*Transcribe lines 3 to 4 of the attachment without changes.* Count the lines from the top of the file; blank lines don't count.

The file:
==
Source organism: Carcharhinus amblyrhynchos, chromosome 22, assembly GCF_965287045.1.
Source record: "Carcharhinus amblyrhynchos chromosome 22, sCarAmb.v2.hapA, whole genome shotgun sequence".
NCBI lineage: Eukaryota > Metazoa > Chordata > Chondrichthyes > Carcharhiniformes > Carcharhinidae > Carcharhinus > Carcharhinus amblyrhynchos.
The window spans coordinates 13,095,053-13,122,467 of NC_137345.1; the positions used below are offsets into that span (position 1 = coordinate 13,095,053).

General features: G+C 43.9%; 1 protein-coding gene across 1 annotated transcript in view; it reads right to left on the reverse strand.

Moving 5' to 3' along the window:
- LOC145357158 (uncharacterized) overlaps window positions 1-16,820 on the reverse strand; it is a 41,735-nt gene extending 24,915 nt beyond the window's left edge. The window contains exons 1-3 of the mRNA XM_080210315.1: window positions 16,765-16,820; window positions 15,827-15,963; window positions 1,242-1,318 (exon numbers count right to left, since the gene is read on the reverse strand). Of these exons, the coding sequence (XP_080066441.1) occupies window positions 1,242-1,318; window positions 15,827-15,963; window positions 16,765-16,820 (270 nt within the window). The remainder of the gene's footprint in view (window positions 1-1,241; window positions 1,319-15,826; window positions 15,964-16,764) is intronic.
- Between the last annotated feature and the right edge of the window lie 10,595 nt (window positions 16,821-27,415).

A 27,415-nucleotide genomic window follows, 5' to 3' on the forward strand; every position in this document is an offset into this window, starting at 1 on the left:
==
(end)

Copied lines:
NCBI lineage: Eukaryota > Metazoa > Chordata > Chondrichthyes > Carcharhiniformes > Carcharhinidae > Carcharhinus > Carcharhinus amblyrhynchos.
The window spans coordinates 13,095,053-13,122,467 of NC_137345.1; the positions used below are offsets into that span (position 1 = coordinate 13,095,053).